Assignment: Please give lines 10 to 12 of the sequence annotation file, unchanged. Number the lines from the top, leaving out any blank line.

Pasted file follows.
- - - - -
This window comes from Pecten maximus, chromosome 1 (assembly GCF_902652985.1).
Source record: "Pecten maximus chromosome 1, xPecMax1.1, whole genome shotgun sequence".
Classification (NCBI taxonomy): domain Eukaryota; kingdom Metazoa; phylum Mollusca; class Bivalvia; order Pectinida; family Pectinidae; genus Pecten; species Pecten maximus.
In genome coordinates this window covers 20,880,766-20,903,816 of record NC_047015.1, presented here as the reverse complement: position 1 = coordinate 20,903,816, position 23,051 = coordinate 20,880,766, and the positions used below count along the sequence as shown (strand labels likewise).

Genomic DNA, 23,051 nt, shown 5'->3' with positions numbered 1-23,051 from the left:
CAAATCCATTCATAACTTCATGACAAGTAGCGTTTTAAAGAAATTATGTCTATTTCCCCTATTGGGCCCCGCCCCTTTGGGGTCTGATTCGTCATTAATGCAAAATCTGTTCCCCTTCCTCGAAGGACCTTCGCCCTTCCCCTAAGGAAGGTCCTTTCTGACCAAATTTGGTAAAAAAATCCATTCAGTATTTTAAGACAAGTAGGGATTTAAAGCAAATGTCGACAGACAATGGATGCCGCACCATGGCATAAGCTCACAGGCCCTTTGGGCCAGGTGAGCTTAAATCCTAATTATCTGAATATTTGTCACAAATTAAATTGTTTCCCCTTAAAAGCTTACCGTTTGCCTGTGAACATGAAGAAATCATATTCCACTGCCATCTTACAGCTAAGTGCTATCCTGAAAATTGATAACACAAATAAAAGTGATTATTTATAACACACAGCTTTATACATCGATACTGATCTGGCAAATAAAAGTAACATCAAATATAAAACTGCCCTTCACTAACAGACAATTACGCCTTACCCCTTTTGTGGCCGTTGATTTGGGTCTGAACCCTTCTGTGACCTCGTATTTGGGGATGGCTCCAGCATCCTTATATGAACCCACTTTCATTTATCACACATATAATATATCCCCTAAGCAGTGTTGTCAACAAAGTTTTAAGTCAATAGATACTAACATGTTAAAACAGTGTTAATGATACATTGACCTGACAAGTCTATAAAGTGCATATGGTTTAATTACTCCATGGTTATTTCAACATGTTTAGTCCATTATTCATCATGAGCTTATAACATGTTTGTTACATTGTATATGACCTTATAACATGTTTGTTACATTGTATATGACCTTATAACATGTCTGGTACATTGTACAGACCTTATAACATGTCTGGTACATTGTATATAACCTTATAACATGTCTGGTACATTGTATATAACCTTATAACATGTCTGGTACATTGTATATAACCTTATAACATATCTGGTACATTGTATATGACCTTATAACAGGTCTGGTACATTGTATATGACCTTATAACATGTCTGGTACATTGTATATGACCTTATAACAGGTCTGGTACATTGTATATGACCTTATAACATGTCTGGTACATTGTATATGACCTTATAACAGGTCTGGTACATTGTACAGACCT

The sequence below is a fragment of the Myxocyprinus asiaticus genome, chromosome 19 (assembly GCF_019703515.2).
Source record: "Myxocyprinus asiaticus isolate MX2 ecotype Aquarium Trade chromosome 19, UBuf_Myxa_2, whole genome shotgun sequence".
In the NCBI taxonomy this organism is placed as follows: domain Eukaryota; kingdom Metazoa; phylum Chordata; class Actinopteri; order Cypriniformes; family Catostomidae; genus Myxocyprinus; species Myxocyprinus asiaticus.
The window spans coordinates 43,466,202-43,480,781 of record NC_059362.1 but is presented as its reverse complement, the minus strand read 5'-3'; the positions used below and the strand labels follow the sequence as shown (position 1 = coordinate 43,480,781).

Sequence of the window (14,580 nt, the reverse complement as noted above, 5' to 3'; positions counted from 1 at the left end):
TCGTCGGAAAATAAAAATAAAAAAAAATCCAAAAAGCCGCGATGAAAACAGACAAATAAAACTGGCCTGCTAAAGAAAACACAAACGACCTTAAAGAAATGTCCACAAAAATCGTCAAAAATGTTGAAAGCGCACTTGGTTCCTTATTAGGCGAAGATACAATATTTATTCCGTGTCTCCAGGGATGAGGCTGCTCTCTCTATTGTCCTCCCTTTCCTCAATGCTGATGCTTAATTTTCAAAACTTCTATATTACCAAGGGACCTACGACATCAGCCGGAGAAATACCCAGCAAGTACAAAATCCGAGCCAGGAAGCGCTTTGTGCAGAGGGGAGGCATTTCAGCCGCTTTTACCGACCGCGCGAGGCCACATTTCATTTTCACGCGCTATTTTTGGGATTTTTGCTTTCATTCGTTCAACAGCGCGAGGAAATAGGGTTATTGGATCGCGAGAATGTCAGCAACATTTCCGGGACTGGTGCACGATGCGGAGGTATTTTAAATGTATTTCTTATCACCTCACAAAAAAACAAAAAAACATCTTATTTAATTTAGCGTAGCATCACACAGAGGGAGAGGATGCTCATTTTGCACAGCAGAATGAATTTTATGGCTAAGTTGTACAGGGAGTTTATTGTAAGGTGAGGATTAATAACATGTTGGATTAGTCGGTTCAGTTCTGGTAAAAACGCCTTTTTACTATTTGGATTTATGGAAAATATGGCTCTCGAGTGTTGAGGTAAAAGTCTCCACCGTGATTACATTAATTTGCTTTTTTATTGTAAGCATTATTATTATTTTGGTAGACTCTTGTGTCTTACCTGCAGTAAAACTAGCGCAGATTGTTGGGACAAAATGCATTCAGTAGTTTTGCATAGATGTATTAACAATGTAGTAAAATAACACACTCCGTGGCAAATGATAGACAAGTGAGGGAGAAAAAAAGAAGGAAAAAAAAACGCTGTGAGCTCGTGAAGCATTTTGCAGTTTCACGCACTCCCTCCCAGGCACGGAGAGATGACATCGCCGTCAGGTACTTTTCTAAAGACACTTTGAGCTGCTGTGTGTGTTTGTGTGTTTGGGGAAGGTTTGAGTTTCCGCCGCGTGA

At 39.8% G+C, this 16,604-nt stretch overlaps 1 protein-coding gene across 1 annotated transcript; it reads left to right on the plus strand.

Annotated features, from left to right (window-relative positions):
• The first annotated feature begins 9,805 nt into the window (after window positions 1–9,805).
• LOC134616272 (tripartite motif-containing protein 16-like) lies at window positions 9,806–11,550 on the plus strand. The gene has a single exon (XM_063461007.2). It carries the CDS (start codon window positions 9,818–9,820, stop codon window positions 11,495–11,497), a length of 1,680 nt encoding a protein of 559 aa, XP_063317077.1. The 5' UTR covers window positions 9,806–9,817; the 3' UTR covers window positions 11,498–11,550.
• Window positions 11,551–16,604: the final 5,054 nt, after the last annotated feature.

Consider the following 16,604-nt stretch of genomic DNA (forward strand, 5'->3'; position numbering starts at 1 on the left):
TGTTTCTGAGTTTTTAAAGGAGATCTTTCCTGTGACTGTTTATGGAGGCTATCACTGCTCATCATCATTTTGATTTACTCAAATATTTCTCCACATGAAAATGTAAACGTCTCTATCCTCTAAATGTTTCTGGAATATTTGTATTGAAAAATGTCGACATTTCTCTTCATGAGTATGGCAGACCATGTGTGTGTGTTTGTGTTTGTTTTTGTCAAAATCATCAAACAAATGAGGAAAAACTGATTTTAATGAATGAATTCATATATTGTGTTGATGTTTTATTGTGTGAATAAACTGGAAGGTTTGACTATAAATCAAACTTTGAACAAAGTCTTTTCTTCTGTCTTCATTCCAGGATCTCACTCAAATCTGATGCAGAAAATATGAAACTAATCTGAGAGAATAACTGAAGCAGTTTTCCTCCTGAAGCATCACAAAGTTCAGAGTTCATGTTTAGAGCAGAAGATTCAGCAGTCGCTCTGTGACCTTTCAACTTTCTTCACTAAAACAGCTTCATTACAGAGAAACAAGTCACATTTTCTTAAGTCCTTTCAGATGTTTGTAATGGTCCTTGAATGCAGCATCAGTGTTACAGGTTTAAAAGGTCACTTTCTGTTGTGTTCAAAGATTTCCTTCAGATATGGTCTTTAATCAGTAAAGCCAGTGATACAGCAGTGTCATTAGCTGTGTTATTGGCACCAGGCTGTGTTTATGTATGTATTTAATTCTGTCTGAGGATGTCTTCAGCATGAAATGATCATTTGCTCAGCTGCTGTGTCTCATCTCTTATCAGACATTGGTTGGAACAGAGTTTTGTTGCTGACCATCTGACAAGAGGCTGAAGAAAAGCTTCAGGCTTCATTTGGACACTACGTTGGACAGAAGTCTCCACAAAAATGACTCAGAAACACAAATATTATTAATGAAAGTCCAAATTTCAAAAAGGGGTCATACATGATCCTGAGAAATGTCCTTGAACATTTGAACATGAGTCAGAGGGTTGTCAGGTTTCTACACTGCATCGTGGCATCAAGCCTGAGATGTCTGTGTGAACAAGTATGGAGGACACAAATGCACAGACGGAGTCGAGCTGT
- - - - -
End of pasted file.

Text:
The window spans coordinates 43,466,202-43,480,781 of record NC_059362.1 but is presented as its reverse complement, the minus strand read 5'-3'; the positions used below and the strand labels follow the sequence as shown (position 1 = coordinate 43,480,781).

Sequence of the window (14,580 nt, the reverse complement as noted above, 5' to 3'; positions counted from 1 at the left end):
TCGTCGGAAAATAAAAATAAAAAAAAATCCAAAAAGCCGCGATGAAAACAGACAAATAAAACTGGCCTGCTAAAGAAAACACAAACGACCTTAAAGAAATGTCCACAAAAATCGTCAAAAATGTTGAAAGCGCACTTGGTTCCTTATTAGGCGAAGATACAATATTTATTCCGTGTCTCCAGGGATGAGGCTGCTCTCTCTATTGTCCTCCCTTTCCTCAATGCTGATGCTTAATTTTCAAAACTTCTATATTACCAAGGGACCTACGACATCAGCCGGAGAAATACCCAGCAAGTACAAAATCCGAGCCAGGAAGCGCTTTGTGCAGAGGGGAGGCATTTCAGCCGCTTTTACCGACCGCGCGAGGCCACATTTCATTTTCACGCGCTATTTTTGGGATTTTTGCTTTCATTCGTTCAACAGCGCGAGGAAATAGGGTTATTGGATCGCGAGAATGTCAGCAACATTTCCGGGACTGGTGCACGATGCGGAGGTATTTTAAATGTATTTCTTATCACCTCACAAAAAAACAAAAAAACATCTTATTTAATTTAGCGTAGCATCACACAGAGGGAGAGGATGCTCATTTTGCACAGCAGAATGAATTTTATGGCTAAGTTGTACAGGGAGTTTATTGTAAGGTGAGGATTAATAACATGTTGGATTAGTCGGTTCAGTTCTGGTAAAAACGCCTTTTTACTATTTGGATTTATGGAAAATATGGCTCTCGAGTGTTGAGGTAAAAGTCTCCACCGTGATTACATTAATTTGCTTTTTTATTGTAAGCATTATTATTATTTTGGTAGACTCTTGTGTCTTACCTGCAGTAAAACTAGCGCAGATTGTTGGGACAAAATGCATTCAGTAGTTTTGCATAGATGTATTAACAATGTAGTAAAATAACACACTCCGTGGCAAATGATAGACAAGTGAGGGAGAAAAAAAGAAGGAAAAAAAAACGCTGTGAGCTCGTGAAGCATTTTGCAGTTTCACGCACTCCCTCCCAGGCACGGAGAGATGACATCGCCGTCAGGTACTTTTCTAAAGACACTTTGAGCTGCTGTGTGTGTTTGTGTGTTTGGGGAAGGTTTGAGTTTCCGCCGCGTGA